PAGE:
There are no yardsticks to measure the value of a freehold property. This is because evaluating a freehold is not an accurate science. However, you can follow certain guidelines on what you need to take into consideration when valuing a freehold, which is produced by the advisory services that give free advice to leaseholders. You must also take these three factors into consideration:

1. The current value of the property

2. The annual ground rent

3. The number of years currently left on the lease

Also, evaluate the expected percentage increase in property value that results from extending the leases of different lengths, along with forecasted long term interest rates and inflation rates.

Take help from an expert valuer rather than trying to work out a figure all by yourself, to present before the freeholder. An expert valuer will be able to give you the best advice, which will enable you to make a practical offer.

You will find expert valuers online. They will help you with the entire process of negotiation and buying the freehold.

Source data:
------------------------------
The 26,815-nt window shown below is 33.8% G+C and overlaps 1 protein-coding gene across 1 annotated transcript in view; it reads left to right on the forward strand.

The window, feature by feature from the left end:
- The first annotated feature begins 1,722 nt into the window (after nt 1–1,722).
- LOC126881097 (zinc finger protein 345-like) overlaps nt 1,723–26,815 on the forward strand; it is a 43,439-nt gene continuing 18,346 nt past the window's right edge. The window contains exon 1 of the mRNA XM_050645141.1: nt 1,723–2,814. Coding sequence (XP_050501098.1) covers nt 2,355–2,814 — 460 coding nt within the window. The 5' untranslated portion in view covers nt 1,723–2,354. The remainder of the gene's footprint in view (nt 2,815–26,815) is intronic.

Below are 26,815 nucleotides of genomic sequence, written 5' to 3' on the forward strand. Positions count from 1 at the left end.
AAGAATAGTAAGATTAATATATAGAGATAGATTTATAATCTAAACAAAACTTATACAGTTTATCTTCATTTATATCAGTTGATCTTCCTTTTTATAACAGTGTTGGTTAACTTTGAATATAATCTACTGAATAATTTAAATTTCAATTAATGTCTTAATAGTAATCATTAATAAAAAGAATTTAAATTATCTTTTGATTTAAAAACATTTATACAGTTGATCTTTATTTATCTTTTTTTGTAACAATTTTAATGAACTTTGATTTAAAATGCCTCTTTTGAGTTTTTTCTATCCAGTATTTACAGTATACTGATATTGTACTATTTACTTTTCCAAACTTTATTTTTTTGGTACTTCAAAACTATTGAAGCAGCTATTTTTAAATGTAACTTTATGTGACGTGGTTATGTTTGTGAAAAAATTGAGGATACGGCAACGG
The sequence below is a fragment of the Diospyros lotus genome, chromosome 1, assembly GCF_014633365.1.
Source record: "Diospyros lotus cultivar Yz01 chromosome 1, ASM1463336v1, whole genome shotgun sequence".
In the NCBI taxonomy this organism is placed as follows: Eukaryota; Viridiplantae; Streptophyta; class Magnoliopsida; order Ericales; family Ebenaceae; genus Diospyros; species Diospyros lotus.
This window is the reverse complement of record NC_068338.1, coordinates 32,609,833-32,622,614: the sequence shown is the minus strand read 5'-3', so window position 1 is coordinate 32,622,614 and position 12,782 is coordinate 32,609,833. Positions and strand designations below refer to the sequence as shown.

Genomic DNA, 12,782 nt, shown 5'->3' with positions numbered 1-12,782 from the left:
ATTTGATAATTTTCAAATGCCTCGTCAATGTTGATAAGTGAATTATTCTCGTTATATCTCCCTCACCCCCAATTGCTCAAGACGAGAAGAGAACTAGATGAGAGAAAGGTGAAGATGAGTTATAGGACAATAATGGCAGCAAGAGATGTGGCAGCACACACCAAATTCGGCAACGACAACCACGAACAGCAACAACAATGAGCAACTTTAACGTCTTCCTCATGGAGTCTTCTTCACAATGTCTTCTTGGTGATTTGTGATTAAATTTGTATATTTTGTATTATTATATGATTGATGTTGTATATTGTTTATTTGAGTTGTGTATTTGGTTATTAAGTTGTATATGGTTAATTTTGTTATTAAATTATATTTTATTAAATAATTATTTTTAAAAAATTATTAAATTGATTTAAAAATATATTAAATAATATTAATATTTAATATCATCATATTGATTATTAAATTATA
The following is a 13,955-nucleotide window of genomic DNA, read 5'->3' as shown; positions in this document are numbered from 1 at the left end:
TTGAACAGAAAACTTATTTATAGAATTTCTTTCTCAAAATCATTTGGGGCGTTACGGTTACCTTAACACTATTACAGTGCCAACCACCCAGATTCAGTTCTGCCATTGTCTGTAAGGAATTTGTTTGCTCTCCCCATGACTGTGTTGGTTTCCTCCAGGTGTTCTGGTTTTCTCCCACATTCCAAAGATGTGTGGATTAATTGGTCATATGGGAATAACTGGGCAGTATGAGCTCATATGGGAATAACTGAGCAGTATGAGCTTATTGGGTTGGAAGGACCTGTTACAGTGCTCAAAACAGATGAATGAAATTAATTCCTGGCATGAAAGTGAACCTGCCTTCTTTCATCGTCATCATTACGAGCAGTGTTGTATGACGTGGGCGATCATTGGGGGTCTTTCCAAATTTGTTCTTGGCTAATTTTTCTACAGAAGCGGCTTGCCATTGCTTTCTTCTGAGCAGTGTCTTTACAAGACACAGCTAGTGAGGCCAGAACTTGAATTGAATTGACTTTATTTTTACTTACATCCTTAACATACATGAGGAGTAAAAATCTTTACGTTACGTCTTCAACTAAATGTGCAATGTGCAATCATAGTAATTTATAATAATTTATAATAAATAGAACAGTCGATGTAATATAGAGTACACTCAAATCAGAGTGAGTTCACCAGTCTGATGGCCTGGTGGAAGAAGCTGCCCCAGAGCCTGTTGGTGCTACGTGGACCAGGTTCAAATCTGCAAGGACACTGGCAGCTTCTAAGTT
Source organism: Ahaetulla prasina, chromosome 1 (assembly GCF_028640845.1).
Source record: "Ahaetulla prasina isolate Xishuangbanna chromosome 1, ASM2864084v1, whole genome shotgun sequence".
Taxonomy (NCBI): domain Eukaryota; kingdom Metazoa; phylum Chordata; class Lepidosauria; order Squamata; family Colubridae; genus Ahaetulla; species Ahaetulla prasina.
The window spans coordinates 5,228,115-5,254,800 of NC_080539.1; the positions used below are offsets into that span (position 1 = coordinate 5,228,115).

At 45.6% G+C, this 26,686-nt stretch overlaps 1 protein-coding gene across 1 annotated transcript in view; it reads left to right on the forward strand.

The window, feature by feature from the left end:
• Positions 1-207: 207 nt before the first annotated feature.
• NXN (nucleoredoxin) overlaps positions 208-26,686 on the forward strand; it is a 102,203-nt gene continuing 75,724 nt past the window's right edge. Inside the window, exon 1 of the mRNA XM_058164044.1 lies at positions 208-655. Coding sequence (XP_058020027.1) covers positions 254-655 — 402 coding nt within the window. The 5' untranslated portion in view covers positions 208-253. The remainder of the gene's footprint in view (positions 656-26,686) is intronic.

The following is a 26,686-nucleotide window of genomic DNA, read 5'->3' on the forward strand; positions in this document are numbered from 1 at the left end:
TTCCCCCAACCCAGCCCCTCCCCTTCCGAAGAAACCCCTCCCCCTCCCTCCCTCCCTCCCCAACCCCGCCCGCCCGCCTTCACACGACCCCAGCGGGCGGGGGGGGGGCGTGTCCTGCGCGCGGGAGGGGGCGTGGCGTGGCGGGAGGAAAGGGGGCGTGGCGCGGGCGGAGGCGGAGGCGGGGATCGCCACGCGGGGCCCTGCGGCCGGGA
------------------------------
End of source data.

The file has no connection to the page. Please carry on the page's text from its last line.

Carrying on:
For the benefit of the freehold, most surveyors add a little extra to a property’s value. This is done after comparing it with similar property with the same number of years on the lease but no freehold.

First, approach your freeholder informally, before you serve him with a first notice. This document should include your preliminary offer for the freehold, which starts off the legal process of buying it.

A word of caution. Never produce an initial notice without obtaining an expert valuation. If you make the wrong evaluation in the initial notice you won’t be able to take back the offer. After the initial notice, wait for the freeholder to reply to it with a counter notice by a date that you have given. The freeholder must be sanctioned at least two months from the date the initial notice is served.

If the freeholder is not sending his counter notice within this period, the leaseholders can take matters into their hands. They can apply for a vesting order at a court. It is now up to the court to move the freehold to the leaseholders. So freeholder’s should respond on time to the initial notice for their own benefit.

Buying a share of freehold will make little profit if you already have had a decent length lease. You would still have to give the same authorized costs as someone with a short hire, but would lead to a drop in the value of the property.